MUMBAI/NEW DELHI Bharti Infratel Ltd, the telecommunications tower unit of phone carrier Bharti Airtel (BRTI.NS), is likely to raise up to $825 million in what would be the country's biggest IPO in two years, sources with direct knowledge said.
The company is expected to set a price band of 210 rupees to 240 rupees a share for its IPO, which will be launched on December 10 and close on December 14, said the sources, declining to be named before an official announcement.
The offering - 188.9 million shares or 10 percent of Bharti Infratel - is set to be India's biggest IPO in two years after state-run Coal India Ltd (COAL.NS) raised $3.5 billion in October 2010.
A Bharti Group spokesman was not immediately available for a comment on the price band. The Bharti Infratel management will decide and formally announce the IPO price band on Friday, the sources said.
Bharti Infratel which is controlled by billionaire Sunil Mittal has called a news conference in New Delhi on Friday for the planned IPO.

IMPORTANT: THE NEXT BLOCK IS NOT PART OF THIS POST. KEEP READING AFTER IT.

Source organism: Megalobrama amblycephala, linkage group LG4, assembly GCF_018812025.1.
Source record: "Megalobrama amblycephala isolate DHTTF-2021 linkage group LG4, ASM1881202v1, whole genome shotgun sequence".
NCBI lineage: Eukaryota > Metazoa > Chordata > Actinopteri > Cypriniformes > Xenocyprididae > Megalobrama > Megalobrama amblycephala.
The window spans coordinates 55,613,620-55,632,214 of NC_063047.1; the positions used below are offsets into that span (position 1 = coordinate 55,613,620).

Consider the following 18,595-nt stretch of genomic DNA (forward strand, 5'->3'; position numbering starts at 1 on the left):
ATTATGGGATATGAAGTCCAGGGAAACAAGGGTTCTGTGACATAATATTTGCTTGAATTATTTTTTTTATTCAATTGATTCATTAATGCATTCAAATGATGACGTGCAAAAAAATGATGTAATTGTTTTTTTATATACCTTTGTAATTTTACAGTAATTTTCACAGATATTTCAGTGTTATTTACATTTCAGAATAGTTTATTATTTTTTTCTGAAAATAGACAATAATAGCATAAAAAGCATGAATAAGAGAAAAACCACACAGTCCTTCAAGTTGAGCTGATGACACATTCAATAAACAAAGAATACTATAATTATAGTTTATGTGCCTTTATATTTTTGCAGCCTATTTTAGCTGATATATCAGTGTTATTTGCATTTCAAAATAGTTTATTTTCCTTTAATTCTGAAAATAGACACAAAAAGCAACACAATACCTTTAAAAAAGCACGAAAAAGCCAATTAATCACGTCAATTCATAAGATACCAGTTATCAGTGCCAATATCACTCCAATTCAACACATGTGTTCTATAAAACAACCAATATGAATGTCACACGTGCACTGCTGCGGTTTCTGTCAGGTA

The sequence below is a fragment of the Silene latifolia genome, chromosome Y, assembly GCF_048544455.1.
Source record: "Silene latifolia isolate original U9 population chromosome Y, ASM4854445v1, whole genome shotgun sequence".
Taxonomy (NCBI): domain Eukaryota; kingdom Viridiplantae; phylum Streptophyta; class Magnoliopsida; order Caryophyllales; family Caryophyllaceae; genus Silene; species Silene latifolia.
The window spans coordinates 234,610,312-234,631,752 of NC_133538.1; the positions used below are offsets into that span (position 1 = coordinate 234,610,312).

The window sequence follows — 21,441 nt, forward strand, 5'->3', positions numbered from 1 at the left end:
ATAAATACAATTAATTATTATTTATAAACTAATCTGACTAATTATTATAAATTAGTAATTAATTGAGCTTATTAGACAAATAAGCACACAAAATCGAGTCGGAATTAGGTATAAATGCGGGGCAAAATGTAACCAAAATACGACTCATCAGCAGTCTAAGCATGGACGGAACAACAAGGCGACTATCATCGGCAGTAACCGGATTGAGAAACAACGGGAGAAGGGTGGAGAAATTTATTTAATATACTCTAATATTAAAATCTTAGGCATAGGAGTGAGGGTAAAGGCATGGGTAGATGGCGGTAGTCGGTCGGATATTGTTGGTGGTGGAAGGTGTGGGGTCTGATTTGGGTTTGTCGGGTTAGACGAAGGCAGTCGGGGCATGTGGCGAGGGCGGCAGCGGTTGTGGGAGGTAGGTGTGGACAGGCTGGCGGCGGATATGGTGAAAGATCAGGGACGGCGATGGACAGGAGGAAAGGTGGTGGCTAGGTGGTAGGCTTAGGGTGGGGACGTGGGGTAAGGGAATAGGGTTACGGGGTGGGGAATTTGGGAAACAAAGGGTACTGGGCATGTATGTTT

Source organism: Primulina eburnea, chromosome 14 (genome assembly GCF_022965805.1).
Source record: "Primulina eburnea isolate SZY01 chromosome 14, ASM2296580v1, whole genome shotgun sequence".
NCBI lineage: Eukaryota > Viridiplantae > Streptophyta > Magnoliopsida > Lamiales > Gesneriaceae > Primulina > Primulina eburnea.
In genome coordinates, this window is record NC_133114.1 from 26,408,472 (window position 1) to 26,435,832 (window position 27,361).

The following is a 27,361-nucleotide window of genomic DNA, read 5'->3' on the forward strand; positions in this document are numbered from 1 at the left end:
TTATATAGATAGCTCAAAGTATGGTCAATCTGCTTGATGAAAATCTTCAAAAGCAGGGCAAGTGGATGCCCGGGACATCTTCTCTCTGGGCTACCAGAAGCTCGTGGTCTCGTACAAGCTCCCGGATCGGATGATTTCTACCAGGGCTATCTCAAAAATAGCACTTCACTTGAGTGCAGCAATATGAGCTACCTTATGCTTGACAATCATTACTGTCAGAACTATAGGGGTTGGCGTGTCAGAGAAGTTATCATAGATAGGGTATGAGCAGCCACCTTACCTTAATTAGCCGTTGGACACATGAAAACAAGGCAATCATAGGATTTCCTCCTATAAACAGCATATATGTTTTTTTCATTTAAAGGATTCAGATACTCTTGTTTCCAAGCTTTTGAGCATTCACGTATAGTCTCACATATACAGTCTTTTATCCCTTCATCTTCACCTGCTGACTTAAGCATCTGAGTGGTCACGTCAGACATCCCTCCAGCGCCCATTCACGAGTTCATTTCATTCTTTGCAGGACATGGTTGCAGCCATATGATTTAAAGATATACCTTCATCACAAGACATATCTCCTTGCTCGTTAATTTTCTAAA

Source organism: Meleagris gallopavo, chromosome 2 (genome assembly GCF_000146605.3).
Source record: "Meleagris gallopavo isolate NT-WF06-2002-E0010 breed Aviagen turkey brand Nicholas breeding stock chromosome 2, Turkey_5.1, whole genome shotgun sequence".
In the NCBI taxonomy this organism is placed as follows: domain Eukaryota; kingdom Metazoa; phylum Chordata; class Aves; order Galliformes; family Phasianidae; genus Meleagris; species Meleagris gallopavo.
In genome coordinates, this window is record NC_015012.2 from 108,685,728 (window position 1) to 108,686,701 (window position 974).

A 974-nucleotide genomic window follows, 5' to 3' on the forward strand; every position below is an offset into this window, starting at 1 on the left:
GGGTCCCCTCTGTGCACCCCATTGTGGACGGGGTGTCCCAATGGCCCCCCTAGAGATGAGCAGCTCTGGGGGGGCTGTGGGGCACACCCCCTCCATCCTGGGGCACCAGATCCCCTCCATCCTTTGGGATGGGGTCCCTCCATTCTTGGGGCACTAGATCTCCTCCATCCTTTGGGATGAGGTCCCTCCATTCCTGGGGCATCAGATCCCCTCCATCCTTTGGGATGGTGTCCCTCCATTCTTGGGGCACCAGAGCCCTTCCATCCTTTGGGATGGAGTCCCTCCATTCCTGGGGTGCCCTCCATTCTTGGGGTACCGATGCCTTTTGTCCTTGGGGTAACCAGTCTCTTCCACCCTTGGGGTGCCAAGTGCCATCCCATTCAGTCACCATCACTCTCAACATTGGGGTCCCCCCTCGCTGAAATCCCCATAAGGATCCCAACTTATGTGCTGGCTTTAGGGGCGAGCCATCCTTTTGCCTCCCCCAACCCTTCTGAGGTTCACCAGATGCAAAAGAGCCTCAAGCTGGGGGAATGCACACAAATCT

At the upper end of the price band, Bharti Infratel will raise about 45.3 billion rupees; at the low end, it will raise 39.7 billion rupees.
Bharti Infratel is selling 146.2 million new shares in the IPO, while four of its shareholders including arms of Singapore state investor Temasek and Goldman Sachs (GS.N) are selling 42.7 million shares, according to a regulatory filing.
Bharti Airtel, which owns about 86 percent of Bharti Infratel, is not selling any shares.
Bharti Infratel has more than 33,000 mobile phone masts and also holds a 42 percent stake of Indus Towers, the world's biggest telecoms tower company, with about 110,000 towers in India.
Bank of America Merrill Lynch, J.P. Morgan, Standard Chartered, Deutsche Bank, HSBC, UBS, as well as India's Kotak Mahindra and Enam are advising Bharti Infratel on the IPO. (Editing by Elaine Hardcastle and Steve Orlofsky)
Trending On Reuters
India has signed a pact with Boeing Co for purchasing four maritime spy planes at an estimated $1 billion, defence and industry sources said, aiming to bolster the navy as it tries to check China's presence in the Indian Ocean. Full Article